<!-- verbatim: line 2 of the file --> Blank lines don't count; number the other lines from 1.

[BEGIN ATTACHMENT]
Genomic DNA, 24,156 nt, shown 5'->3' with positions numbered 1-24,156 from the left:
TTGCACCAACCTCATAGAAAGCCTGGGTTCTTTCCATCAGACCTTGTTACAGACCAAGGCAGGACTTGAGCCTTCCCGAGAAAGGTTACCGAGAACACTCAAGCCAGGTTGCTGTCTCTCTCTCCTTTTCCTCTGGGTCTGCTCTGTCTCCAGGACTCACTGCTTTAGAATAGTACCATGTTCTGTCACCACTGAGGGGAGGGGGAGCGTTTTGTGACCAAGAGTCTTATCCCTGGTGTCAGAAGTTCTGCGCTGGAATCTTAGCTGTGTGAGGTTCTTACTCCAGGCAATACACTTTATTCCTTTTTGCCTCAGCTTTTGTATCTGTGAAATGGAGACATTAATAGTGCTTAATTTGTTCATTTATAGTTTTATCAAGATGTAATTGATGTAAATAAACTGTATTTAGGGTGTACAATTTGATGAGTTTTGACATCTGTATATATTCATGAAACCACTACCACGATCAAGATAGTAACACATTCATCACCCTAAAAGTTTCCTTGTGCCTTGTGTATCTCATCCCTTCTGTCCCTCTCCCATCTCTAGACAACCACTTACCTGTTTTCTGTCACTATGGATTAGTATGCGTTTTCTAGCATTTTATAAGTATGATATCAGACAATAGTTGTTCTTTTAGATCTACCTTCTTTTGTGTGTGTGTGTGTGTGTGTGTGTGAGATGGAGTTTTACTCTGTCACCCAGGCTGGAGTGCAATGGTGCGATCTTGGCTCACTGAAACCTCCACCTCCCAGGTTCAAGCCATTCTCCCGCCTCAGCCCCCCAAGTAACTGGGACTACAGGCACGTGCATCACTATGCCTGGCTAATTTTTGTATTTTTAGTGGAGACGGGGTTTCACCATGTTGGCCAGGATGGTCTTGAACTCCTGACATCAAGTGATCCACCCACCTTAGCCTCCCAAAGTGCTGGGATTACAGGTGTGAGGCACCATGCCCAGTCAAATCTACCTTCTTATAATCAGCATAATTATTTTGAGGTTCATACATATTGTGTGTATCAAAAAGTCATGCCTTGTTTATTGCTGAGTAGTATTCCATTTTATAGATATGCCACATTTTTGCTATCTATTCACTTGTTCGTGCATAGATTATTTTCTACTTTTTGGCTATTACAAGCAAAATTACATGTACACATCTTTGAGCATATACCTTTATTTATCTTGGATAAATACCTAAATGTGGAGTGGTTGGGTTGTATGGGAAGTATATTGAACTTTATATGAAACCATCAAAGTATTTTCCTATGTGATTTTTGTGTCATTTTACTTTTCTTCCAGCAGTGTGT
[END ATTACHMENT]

TTGCACCAACCTCATAGAAAGCCTGGGTTCTTTCCATCAGACCTTGTTACAGACCAAGGCAGGACTTGAGCCTTCCCGAGAAAGGTTACCGAGAACACTCAAGCCAGGTTGCTGTCTCTCTCTCCTTTTCCTCTGGGTCTGCTCTGTCTCCAGGACTCACTGCTTTAGAATAGTACCATGTTCTGTCACCACTGAGGGGAGGGGGAGCGTTTTGTGACCAAGAGTCTTATCCCTGGTGTCAGAAGTTCTGCGCTGGAATCTTAGCTGTGTGAGGTTCTTACTCCAGGCAATACACTTTATTCCTTTTTGCCTCAGCTTTTGTATCTGTGAAATGGAGACATTAATAGTGCTTAATTTGTTCATTTATAGTTTTATCAAGATGTAATTGATGTAAATAAACTGTATTTAGGGTGTACAATTTGATGAGTTTTGACATCTGTATATATTCATGAAACCACTACCACGATCAAGATAGTAACACATTCATCACCCTAAAAGTTTCCTTGTGCCTTGTGTATCTCATCCCTTCTGTCCCTCTCCCATCTCTAGACAACCACTTACCTGTTTTCTGTCACTATGGATTAGTATGCGTTTTCTAGCATTTTATAAGTATGATATCAGACAATAGTTGTTCTTTTAGATCTACCTTCTTTTGTGTGTGTGTGTGTGTGTGTGTGTGAGATGGAGTTTTACTCTGTCACCCAGGCTGGAGTGCAATGGTGCGATCTTGGCTCACTGAAACCTCCACCTCCCAGGTTCAAGCCATTCTCCCGCCTCAGCCCCCCAAGTAACTGGGACTACAGGCACGTGCATCACTATGCCTGGCTAATTTTTGTATTTTTAGTGGAGACGGGGTTTCACCATGTTGGCCAGGATGGTCTTGAACTCCTGACATCAAGTGATCCACCCACCTTAGCCTCCCAAAGTGCTGGGATTACAGGTGTGAGGCACCATGCCCAGTCAAATCTACCTTCTTATAATCAGCATAATTATTTTGAGGTTCATACATATTGTGTGTATCAAAAAGTCATGCCTTGTTTATTGCTGAGTAGTATTCCATTTTATAGATATGCCACATTTTTGCTATCTATTCACTTGTTCGTGCATAGATTATTTTCTACTTTTTGGCTATTACAAGCAAAATTACATGTACACATCTTTGAGCATATACCTTTATTTATCTTGGATAAATACCTAAATGTGGAGTGGTTGGGTTGTATGGGAAGTATATTGAACTTTATATGAAACCATCAAAGTATTTTCCTATGTGATTTTTGTGTCATTTTACTTTTCTTCCAGCAGTGTGT